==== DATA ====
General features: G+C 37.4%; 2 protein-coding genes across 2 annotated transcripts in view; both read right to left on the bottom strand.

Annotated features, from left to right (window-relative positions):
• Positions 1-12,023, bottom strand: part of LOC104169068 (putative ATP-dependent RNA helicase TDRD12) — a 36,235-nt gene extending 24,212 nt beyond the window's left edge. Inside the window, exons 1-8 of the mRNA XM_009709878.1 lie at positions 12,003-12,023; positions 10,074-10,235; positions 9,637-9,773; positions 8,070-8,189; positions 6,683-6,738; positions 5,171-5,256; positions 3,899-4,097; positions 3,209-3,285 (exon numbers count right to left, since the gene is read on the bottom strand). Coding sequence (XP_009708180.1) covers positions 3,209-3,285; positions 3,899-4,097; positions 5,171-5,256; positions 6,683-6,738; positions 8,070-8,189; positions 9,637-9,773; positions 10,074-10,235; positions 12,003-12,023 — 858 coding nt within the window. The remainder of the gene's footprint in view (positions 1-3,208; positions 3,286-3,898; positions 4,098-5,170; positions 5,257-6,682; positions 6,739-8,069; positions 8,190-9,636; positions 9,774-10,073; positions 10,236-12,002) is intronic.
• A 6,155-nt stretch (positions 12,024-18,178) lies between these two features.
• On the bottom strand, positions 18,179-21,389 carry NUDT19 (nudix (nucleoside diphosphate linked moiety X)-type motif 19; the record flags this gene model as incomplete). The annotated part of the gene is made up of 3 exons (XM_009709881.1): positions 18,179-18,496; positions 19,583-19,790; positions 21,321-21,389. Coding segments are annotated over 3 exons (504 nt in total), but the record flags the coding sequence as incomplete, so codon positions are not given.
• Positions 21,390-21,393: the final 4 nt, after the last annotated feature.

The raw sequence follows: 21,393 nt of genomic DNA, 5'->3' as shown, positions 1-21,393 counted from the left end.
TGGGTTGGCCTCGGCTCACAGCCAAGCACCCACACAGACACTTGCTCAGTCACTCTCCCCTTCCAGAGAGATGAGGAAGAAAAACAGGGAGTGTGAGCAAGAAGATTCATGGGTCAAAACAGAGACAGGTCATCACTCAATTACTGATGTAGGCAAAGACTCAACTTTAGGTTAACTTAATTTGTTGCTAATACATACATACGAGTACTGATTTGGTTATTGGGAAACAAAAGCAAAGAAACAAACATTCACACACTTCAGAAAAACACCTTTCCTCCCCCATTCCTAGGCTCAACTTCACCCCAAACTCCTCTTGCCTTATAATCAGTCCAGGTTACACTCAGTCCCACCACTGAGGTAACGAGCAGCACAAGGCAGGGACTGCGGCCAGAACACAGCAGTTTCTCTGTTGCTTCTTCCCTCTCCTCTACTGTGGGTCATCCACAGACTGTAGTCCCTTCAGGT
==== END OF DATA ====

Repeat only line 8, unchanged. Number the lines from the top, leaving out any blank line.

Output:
TGGGTTGGCCTCGGCTCACAGCCAAGCACCCACACAGACACTTGCTCAGTCACTCTCCCCTTCCAGAGAGATGAGGAAGAAAAACAGGGAGTGTGAGCAAGAAGATTCATGGGTCAAAACAGAGACAGGTCATCACTCAATTACTGATGTAGGCAAAGACTCAACTTTAGGTTAACTTAATTTGTTGCTAATACATACATACGAGTACTGATTTGGTTATTGGGAAACAAAAGCAAAGAAACAAACATTCACACACTTCAGAAAAACACCTTTCCTCCCCCATTCCTAGGCTCAACTTCACCCCAAACTCCTCTTGCCTTATAATCAGTCCAGGTTACACTCAGTCCCACCACTGAGGTAACGAGCAGCACAAGGCAGGGACTGCGGCCAGAACACAGCAGTTTCTCTGTTGCTTCTTCCCTCTCCTCTACTGTGGGTCATCCACAGACTGTAGTCCCTTCAGGT